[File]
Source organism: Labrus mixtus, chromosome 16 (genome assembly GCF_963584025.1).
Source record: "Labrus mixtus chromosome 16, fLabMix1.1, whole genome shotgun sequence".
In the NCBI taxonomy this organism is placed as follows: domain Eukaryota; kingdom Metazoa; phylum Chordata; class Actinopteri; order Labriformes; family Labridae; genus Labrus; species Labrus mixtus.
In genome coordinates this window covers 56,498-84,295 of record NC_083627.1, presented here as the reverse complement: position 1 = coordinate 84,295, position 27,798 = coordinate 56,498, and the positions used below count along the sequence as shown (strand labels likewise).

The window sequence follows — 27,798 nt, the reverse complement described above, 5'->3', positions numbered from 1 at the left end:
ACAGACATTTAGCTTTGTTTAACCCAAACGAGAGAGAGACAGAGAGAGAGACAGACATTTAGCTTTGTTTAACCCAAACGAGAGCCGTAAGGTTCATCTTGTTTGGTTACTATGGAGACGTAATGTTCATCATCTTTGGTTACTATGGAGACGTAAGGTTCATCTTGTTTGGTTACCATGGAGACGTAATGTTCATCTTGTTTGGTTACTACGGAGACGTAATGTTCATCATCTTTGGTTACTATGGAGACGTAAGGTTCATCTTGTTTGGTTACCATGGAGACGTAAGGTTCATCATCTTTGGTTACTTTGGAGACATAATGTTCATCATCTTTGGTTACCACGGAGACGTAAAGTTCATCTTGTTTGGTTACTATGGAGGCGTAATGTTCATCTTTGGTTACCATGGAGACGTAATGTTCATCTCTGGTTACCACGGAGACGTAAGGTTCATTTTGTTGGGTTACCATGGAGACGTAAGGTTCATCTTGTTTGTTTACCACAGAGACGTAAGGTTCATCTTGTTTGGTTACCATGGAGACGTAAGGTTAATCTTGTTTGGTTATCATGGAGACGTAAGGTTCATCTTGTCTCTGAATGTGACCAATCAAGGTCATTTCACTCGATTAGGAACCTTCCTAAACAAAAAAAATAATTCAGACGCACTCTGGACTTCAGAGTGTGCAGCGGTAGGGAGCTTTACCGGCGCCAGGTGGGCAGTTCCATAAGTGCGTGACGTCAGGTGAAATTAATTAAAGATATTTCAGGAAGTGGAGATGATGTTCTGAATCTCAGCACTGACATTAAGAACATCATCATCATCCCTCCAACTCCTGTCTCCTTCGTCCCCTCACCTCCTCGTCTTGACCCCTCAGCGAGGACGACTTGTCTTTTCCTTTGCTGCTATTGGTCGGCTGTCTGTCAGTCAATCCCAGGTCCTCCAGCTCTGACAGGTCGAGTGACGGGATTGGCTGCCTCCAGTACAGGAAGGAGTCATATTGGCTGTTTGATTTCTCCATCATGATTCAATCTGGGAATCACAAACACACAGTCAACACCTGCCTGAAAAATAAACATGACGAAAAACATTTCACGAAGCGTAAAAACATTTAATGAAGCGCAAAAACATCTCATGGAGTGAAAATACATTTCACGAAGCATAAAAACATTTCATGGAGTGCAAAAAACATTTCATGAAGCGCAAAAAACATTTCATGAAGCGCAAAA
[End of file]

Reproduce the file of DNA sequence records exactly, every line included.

Source organism: Labrus mixtus, chromosome 16 (genome assembly GCF_963584025.1).
Source record: "Labrus mixtus chromosome 16, fLabMix1.1, whole genome shotgun sequence".
In the NCBI taxonomy this organism is placed as follows: domain Eukaryota; kingdom Metazoa; phylum Chordata; class Actinopteri; order Labriformes; family Labridae; genus Labrus; species Labrus mixtus.
In genome coordinates this window covers 56,498-84,295 of record NC_083627.1, presented here as the reverse complement: position 1 = coordinate 84,295, position 27,798 = coordinate 56,498, and the positions used below count along the sequence as shown (strand labels likewise).

The window sequence follows — 27,798 nt, the reverse complement described above, 5'->3', positions numbered from 1 at the left end:
ACAGACATTTAGCTTTGTTTAACCCAAACGAGAGAGAGACAGAGAGAGAGACAGACATTTAGCTTTGTTTAACCCAAACGAGAGCCGTAAGGTTCATCTTGTTTGGTTACTATGGAGACGTAATGTTCATCATCTTTGGTTACTATGGAGACGTAAGGTTCATCTTGTTTGGTTACCATGGAGACGTAATGTTCATCTTGTTTGGTTACTACGGAGACGTAATGTTCATCATCTTTGGTTACTATGGAGACGTAAGGTTCATCTTGTTTGGTTACCATGGAGACGTAAGGTTCATCATCTTTGGTTACTTTGGAGACATAATGTTCATCATCTTTGGTTACCACGGAGACGTAAAGTTCATCTTGTTTGGTTACTATGGAGGCGTAATGTTCATCTTTGGTTACCATGGAGACGTAATGTTCATCTCTGGTTACCACGGAGACGTAAGGTTCATTTTGTTGGGTTACCATGGAGACGTAAGGTTCATCTTGTTTGTTTACCACAGAGACGTAAGGTTCATCTTGTTTGGTTACCATGGAGACGTAAGGTTAATCTTGTTTGGTTATCATGGAGACGTAAGGTTCATCTTGTCTCTGAATGTGACCAATCAAGGTCATTTCACTCGATTAGGAACCTTCCTAAACAAAAAAAATAATTCAGACGCACTCTGGACTTCAGAGTGTGCAGCGGTAGGGAGCTTTACCGGCGCCAGGTGGGCAGTTCCATAAGTGCGTGACGTCAGGTGAAATTAATTAAAGATATTTCAGGAAGTGGAGATGATGTTCTGAATCTCAGCACTGACATTAAGAACATCATCATCATCCCTCCAACTCCTGTCTCCTTCGTCCCCTCACCTCCTCGTCTTGACCCCTCAGCGAGGACGACTTGTCTTTTCCTTTGCTGCTATTGGTCGGCTGTCTGTCAGTCAATCCCAGGTCCTCCAGCTCTGACAGGTCGAGTGACGGGATTGGCTGCCTCCAGTACAGGAAGGAGTCATATTGGCTGTTTGATTTCTCCATCATGATTCAATCTGGGAATCACAAACACACAGTCAACACCTGCCTGAAAAATAAACATGACGAAAAACATTTCACGAAGCGTAAAAACATTTAATGAAGCGCAAAAACATCTCATGGAGTGAAAATACATTTCACGAAGCATAAAAACATTTCATGGAGTGCAAAAAACATTTCATGAAGCGCAAAAAACATTTCATGAAGCGCAAAA